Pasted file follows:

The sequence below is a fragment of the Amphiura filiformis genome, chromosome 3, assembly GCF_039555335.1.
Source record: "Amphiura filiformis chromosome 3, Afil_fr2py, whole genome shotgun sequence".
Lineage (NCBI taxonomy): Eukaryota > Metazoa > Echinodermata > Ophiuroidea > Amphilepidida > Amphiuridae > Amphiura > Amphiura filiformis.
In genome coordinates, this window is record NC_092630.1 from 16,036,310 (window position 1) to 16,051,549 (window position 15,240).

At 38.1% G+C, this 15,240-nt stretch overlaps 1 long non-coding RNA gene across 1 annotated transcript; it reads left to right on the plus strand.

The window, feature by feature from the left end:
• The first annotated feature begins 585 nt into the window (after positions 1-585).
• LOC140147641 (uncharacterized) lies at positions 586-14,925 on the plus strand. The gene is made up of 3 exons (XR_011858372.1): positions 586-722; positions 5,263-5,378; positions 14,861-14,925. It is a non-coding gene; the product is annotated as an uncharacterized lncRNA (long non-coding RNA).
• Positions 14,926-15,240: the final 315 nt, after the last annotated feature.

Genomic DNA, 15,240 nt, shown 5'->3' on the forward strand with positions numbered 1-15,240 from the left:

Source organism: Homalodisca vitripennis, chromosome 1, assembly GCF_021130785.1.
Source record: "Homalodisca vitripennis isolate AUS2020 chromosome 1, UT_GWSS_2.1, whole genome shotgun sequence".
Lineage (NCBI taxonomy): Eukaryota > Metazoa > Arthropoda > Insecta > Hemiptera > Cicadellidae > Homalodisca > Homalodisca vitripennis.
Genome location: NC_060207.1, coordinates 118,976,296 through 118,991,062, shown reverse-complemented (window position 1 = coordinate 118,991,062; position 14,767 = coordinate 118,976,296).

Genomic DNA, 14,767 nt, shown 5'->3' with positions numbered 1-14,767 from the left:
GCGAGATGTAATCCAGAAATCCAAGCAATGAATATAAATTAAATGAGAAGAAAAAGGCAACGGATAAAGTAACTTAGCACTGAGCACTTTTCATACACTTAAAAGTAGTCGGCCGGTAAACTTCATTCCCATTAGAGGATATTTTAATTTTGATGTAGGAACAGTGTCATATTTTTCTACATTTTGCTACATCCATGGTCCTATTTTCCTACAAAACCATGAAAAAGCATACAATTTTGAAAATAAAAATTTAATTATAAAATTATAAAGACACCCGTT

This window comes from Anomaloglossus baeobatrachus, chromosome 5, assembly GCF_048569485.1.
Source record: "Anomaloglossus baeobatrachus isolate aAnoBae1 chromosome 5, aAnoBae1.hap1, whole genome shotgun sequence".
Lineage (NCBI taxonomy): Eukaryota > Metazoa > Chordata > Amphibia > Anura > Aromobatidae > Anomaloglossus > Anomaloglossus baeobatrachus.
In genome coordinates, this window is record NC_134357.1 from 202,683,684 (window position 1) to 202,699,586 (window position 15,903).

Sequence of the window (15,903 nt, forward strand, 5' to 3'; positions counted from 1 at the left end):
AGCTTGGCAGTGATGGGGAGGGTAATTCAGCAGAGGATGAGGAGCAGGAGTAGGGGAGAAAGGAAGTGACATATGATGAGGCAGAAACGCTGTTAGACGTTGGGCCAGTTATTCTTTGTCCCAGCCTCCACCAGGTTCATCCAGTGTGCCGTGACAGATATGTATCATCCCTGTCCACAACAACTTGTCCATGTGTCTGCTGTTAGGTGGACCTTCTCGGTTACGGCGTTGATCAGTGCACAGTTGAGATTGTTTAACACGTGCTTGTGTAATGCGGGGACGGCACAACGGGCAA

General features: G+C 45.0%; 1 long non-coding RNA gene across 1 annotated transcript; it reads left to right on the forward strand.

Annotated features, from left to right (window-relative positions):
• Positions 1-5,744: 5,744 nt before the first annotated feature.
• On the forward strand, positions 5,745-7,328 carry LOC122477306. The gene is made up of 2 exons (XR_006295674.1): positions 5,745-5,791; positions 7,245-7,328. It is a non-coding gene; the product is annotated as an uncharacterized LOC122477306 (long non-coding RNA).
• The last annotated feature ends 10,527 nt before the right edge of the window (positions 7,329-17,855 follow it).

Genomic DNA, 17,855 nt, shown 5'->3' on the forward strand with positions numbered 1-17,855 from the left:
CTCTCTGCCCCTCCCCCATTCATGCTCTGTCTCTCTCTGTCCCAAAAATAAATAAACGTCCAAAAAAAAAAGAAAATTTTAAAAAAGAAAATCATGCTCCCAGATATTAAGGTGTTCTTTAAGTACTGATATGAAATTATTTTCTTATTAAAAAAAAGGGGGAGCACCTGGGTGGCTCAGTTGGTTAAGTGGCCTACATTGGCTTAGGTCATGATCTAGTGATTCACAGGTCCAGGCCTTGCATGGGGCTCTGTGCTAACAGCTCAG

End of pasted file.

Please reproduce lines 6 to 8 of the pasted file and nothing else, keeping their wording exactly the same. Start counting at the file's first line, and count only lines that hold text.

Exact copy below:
The window, feature by feature from the left end:
• The first annotated feature begins 585 nt into the window (after positions 1-585).
• LOC140147641 (uncharacterized) lies at positions 586-14,925 on the plus strand. The gene is made up of 3 exons (XR_011858372.1): positions 586-722; positions 5,263-5,378; positions 14,861-14,925. It is a non-coding gene; the product is annotated as an uncharacterized lncRNA (long non-coding RNA).